Pohl couldn’t say when or how much in future settlements Patriot may collect from the manufacturers, but the recent agreement with Intel has given him hope.

In other news involving Patriot, former Chief Financial Officer Lowell Giffhorn filed a claim seeking $1.5 million in severance he said is owed to him following his termination in June. In his claim, Giffhorn asserts his termination was unlawful.

Pohl said Giffhorn’s contract called for paying a severance that amounted to about three to four months his salary of about $120,000. He said Giffhorn is demanding an amount more than 30 times what his contract specifies.

The parties have agreed to submit the issue to an outside arbitrator that has yet to be selected, Pohl said.

All of this news barely caused a ripple in Patriot’s stock, traded on the over-the-counter bulletin board. Shares closed at 11 cents and hovered between 11 and 12 cents in the past three months.

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Sales And Profits Rise:

ViaSat Inc., a Carlsbad-based maker of satellite and wireless equipment, beat its second-quarter projections in reporting net income of $6 million on sales of $104 million for the quarter that ended Sept. 30. That compared with the same period last year, when ViaSat had net earnings of $3.7 million on revenues of $82.6 million.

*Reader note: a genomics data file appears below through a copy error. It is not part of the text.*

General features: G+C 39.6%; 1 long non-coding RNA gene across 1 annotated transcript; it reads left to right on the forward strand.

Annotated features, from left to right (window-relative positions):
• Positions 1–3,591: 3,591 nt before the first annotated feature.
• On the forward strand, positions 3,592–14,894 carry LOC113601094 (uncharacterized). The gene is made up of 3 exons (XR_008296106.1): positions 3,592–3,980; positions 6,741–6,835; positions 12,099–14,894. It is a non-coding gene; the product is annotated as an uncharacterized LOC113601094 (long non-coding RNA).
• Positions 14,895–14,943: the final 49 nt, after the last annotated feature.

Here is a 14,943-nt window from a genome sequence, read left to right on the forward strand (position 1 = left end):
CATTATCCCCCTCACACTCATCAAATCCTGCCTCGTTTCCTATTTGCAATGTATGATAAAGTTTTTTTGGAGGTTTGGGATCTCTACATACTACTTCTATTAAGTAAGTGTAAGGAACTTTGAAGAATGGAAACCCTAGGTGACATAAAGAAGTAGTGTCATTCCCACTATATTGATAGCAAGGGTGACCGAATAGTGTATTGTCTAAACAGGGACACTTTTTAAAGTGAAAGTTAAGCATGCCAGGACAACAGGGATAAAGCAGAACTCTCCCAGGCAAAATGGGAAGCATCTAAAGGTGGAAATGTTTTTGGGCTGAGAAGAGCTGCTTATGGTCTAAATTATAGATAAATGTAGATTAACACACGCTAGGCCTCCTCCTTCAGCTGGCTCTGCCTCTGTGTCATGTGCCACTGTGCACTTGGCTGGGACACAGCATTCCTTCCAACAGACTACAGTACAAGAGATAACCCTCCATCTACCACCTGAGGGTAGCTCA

For the first six months of its fiscal year, ViaSat reported net profits of $11.1 million on revenues of $204.1 million, up from $7.3 million on revenue of $166.8 million in the prior fiscal year’s first half.

New contract awards totaled $232.2 million for the first half, compared with $189.3 million in the prior year’s first half.

ViaSat’s wireless communications equipment was deployed in the areas that were hit by recent hurricanes. It also continues to gain market share for its products in India and China, the company said.

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Stock Slide: